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Calorie burning while asleep
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Good news for those willing to raise their activity/calorie burning in any way - your body is still burning calories, even when you're sleeping.
Apart from the fact, our brain uses 20% of your calorie intake per day. It continues to do this even when you're asleep.
"Burning calories [during sleep] is certainly necessary because sleep is not a passive activity," says Mary Ellen Wells, director of Neurodiagnostics and Sleep Science at UNC School of Medicine.
But still, it is tough to track how many calories you burn.
"There is no magic number of how many calories are burned during sleep," says Dr. Wells. "It is highly variable throughout the sleep stages, and highly variable based on the person’s daytime activities and of course genetics."
Best Mattress describes this mechanism in a next way: our body cells have mitochondria which are the powerhouse of the cell. It stores energy that is used up in all kinds’ activities that we do. The process of losing weight is similar to this concept where a certain amount of calories are taken in, and some are burned.
While sleeping the human body breathes in heavier and continues pumping blood and oxygen all throughout the body. The positions that we change during sleeping also take up energy and eventually burn a few calories.
Our brain is actually the most active when we are sleeping, it needs to take care of our subconscious which we can usually see in our dreams, it helps the dead cells replace in our body, and the brain needs to make sure that we do not miss a heartbeat in the whole process. All these activities take up energy and hence, burn calories in our body.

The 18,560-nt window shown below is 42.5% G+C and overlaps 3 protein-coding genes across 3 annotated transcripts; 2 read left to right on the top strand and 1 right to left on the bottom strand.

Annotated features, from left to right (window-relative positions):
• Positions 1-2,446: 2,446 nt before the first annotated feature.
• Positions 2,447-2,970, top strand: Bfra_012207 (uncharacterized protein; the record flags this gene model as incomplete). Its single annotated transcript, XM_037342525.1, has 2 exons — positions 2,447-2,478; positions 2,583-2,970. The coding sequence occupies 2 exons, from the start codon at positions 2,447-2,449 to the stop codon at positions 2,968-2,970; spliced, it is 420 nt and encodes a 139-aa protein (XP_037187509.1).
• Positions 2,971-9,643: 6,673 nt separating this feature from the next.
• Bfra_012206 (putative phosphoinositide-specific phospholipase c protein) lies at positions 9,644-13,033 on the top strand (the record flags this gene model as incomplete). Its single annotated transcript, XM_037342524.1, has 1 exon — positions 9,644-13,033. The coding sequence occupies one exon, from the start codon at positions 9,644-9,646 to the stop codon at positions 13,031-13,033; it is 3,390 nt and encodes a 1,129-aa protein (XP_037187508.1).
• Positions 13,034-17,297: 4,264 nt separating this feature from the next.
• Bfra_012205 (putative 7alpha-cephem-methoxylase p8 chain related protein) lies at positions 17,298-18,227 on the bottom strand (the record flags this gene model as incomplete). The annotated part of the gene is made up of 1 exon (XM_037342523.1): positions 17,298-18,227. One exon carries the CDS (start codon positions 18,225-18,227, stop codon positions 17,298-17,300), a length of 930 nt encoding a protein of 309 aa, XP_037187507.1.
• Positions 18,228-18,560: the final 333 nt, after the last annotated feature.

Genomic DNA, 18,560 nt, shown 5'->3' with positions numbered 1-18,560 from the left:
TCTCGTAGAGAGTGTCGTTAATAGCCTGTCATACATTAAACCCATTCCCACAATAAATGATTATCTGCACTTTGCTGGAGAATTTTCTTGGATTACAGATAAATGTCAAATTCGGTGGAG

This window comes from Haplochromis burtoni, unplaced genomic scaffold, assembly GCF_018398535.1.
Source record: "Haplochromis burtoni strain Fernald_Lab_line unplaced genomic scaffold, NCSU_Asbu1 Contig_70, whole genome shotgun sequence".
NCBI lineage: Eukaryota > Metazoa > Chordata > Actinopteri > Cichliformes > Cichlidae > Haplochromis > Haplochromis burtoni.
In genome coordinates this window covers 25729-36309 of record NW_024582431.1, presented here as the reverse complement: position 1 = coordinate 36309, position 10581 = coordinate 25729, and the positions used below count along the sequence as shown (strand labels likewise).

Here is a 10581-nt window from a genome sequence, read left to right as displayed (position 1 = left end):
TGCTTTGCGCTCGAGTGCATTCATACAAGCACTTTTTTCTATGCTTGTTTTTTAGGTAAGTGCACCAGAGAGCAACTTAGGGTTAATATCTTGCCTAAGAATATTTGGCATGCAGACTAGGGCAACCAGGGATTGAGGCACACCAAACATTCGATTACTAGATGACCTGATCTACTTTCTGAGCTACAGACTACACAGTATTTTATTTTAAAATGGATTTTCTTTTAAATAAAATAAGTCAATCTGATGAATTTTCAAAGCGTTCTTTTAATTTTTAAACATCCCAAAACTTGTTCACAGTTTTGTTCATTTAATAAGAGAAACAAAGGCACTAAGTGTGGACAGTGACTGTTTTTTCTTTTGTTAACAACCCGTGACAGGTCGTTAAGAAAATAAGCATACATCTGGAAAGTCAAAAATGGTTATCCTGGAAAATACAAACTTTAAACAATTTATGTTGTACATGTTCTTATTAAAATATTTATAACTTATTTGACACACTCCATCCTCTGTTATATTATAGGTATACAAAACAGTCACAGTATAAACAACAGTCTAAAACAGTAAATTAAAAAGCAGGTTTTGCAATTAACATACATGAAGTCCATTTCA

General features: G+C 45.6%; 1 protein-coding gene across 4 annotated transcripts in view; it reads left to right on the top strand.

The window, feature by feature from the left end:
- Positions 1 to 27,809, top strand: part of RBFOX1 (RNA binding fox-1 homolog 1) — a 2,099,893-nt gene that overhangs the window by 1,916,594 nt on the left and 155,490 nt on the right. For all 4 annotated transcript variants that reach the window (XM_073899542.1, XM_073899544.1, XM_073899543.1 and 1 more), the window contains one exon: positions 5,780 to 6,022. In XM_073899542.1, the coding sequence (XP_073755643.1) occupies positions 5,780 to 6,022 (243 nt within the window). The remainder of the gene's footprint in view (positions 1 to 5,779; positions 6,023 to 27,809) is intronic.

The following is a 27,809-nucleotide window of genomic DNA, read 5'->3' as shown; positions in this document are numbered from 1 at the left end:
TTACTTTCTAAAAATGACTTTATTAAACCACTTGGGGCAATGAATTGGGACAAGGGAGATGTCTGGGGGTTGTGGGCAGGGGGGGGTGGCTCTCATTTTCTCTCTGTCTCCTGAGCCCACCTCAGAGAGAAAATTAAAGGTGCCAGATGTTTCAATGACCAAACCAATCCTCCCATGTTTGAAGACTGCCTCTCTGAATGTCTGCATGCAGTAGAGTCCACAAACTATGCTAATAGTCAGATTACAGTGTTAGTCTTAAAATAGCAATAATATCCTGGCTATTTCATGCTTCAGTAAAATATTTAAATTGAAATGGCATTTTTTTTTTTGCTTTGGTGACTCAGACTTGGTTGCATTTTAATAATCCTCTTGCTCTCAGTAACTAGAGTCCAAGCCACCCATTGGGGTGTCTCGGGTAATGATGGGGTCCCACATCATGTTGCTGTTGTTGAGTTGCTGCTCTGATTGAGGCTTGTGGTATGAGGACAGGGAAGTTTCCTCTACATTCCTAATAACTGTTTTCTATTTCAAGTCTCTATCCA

But while on a diet it is required to know your calorie burning level. In this case, scientists invented the following formula.
Basal metabolic rate (BMR)
Your basal metabolic rate (BMR), represents the number of calories you individually burn a day at rest, or while you’re sedentary. This includes sleeping and sitting.
Remembering school course of maths in order to calculate your BMR, you use an equation that factors in your sex, weight, and age using inches for height and pounds for weight.
- 66 + (6.2 x weight) + (12.7 x height) - (6.76 x age) = BMR for men
- 655.1 + (4.35 x weight) + (4.7 x height) - (4.7 x age) = BMR for women
The more mass your body has, the more calories you’ll burn while resting, sleeping, and doing other activities. Men tend to burn more calories at rest than women of the same weight because men typically have higher muscle mass. Note that muscle burns more calories at rest than fat does.
"We cycle through several sleep stages (light to deep and REM) about every 90 minutes and repeat this cycle several times during the night. And likewise, the metabolic activity also cycles throughout the night. Our brains are just as active (or even more active) during REM sleep, as they are while we are awake," Wells ended.